Will Bontrager
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Amish Cooking: Stories, Techniques, and Recipes

Learning How to Hoe

Little William Learns the Seed-to-harvest Cycle

A little Amish boy — any boy barely big enough to hold onto a garden hoe — is best supervised while learning how to hoe weeds in the vegetable garden. If unsupervised, well, a wonderful outcome may still come from the resulting disaster.
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A version of this story was first published at the popcorn stories section of this website.

Oat plants and bag of flour

Mom was working in the garden. And I was wandering about looking for interesting things to do.

According to my memory, I was almost 4, the time of year being just before my birthday.

There was an invigorating spring freshness in the air. I remember that. And I was an inquisitive little boy.

A garden hoe

When I spotted the hoe laying on the ground at one end of the garden, possibilities flashed through my young mind.

Dragging the hoe to her, I asked Mom, "Can I help do what you are doing?"

She straightened up, looked around the garden, then smiled at her 4-year old.

"William, you can hoe the radishes."

At the row of radishes, she pointed out a radish plant and carefully explained, "This is what a radish looks like when it's small. See the leaves? All the radish plants look like that."

I must have nodded my head to indicate I understood. Mom, knowing her son in ways he didn't know himself, figured I didn't fully comprehend or I would have verbalized a "yes".

"William, show me three more radish plants."

While I was uncertainly pointing at this plant and that plant, Mom kept showing me the type of leaves radish plants had.

Radish leaves

"The leaves are slightly rounded with a little point at the end. Do you see?"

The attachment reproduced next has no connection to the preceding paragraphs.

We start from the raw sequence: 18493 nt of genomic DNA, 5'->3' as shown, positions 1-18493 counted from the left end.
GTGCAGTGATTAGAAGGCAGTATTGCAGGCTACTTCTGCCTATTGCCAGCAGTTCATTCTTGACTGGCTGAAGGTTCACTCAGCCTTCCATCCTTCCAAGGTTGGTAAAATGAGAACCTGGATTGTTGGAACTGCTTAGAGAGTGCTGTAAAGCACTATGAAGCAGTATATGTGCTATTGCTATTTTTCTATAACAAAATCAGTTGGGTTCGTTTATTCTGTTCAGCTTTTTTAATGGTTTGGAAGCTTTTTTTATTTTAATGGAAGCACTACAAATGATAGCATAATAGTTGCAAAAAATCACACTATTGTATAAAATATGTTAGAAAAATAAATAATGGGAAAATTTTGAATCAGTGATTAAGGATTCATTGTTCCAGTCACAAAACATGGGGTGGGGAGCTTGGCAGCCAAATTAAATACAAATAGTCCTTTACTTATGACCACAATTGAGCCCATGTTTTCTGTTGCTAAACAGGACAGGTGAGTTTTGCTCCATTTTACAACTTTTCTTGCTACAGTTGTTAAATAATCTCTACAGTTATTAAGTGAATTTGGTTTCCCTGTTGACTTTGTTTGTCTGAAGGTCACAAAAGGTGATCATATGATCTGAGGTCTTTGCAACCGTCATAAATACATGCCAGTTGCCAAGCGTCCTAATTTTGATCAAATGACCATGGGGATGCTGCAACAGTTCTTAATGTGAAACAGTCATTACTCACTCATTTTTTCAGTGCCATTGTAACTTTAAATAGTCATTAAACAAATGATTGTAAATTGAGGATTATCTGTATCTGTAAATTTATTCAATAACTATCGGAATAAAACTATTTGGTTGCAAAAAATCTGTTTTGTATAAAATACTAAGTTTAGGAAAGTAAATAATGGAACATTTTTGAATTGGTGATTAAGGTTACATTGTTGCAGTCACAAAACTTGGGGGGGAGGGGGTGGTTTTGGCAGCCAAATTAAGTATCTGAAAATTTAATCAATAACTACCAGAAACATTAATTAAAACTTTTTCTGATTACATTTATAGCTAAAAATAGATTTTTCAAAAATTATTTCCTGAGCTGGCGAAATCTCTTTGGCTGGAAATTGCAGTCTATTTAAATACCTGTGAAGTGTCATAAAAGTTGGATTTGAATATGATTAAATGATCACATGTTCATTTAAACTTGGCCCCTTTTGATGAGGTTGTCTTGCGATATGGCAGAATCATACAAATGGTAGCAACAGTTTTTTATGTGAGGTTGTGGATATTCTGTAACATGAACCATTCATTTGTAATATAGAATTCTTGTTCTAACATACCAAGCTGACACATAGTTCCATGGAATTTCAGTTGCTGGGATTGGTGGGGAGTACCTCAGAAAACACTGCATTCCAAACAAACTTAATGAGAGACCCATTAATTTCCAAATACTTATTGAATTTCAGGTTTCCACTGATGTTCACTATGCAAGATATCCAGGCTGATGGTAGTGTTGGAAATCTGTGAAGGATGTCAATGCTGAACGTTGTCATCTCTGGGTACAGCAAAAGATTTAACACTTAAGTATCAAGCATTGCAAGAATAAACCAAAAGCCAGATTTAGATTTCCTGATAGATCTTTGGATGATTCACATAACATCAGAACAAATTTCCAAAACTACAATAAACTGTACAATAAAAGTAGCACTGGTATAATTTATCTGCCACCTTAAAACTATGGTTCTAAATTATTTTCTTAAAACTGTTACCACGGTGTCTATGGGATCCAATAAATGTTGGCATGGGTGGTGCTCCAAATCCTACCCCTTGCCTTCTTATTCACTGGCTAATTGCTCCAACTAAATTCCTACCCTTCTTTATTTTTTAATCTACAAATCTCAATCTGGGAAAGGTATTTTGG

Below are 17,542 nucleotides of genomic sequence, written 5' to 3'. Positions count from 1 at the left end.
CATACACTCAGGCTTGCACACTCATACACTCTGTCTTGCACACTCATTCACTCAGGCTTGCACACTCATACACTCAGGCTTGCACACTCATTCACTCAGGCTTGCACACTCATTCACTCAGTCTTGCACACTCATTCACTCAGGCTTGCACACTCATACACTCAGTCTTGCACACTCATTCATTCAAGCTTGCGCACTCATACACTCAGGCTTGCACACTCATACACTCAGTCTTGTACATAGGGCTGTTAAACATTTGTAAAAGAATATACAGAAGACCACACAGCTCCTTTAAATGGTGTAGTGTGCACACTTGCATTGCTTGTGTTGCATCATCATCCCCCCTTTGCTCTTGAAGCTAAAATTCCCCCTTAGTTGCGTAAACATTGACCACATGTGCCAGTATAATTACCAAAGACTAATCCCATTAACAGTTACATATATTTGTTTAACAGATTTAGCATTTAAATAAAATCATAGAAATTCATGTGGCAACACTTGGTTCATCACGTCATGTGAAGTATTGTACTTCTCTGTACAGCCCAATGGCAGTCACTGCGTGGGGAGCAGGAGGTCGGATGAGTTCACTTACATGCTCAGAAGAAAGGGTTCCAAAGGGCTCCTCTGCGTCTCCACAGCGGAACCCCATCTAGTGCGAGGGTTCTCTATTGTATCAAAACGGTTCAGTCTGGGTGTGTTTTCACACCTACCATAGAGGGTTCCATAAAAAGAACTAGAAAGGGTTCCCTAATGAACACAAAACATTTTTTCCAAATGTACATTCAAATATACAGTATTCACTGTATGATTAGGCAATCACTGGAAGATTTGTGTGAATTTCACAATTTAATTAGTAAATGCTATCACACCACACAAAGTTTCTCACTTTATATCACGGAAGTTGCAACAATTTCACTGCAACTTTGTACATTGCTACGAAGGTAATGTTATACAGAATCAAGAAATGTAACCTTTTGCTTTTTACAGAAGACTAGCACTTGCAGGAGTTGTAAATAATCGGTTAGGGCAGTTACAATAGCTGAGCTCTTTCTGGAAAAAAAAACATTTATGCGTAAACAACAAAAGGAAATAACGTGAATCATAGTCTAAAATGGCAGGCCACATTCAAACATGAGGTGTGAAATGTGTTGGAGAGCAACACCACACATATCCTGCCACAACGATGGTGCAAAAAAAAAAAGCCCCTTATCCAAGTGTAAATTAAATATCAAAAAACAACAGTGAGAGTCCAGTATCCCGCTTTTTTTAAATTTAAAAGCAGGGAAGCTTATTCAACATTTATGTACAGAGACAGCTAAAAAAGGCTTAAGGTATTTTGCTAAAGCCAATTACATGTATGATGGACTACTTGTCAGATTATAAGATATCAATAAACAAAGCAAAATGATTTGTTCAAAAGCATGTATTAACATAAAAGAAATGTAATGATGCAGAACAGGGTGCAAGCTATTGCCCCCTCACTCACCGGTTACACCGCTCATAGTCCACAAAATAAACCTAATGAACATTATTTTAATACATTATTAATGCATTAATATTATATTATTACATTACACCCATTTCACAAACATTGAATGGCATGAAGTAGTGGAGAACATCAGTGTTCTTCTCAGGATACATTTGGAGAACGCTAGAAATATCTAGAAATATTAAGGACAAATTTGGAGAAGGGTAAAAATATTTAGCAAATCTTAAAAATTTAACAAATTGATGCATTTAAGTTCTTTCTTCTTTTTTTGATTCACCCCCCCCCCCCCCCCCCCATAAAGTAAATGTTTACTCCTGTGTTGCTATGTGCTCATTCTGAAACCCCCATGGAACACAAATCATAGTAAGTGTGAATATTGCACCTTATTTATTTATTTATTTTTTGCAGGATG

Finally, I got the idea. It made sense. If the plant had a leaf like that then it was a radish plant.

When she was certain I understood which were the radish plants, Mom brought a short-handled hoe.

As she handed the hoe to me, one of my younger siblings woke up from a nap with a cry and she hurried into the house.

While Mom was gone, I carefully hoed each radish plant.

When she came back, the whole row was done.

It was a few moments before Mom got her voice working. Remembering the scene, the moments were required because she was rapidly bouncing between trying not to cry and trying not to laugh.

She said, "William, I see you hoed exactly where you intended to hoe, not missing even one."

Then, she explained gently, "William, when you hoe again, hoe the weeds around the radishes, not the radishes themselves."

I realized I had misunderstood. It almost made me cry.

So I asked, "How can I fix it, Mom?"

That afternoon, Mom and I did a new radish planting.

"This can be your first crop," Mom explained.

I learned how far apart to place the seeds. And I learned how much loose dirt to cover them with.

Mom let me water them all by myself so, as she explained, "the seeds will sprout and grow and become radishes."

After the watering, I stood there watching the dirt, waiting.

"William, what are you looking for?" Mom asked me.

"Mom, I'm waiting for the radish seeds to sprout and grow."

"William, it will take a long time." she said. "They must decide to become plants and then grow out of the ground. Go play and look again next week."

The ground was damp and the air was warm and it took a little less than the stipulated week for the seeds to sprout.

The very day the radishes started to poke up out of the ground, Mom told me, "Those are your radish plants. You may take care of them so they grow into radishes that are good to eat."

That day, I did more laughing and smiling and running around and enjoying life than I had all the previous week. The world smelled good and the sun felt warm. And there was love everywhere.

Every three days, except Sundays, I proudly hoed the row of radishes — the weeds, not the radishes. And I watered them whenever Mom said they needed watering.

But hoeing wasn't easy. The hoe would try to hoe where it wanted to hoe rather than where I wanted it to hoe. Sometimes the hoe would hoe a radish by mistake.

Mom lovingly suggested, "Use your fingers to pull the weeds near the radish plants. Then hoe the weeds that are further away."

A radish

"It will be easier if you hoe a little slower," she continued. "And stop pulling if the hoe goes where you don't want it to go."

The weeks progressed.

Mom showed me how to gently push soil away from the side of the root to see how big the radish was. Then how to push the dirt back so the radish could grow bigger.

"When it's as big as two of your thumbs put side by side, then it's big enough to harvest," Mom told me.

Finally, Mom helped me choose the four biggest radishes to harvest.

I ate two and Mom and Dad each ate one. Everybody smiled.

Those were the best radishes I ever ate, then or since.

They were my first crop. Mom said so.



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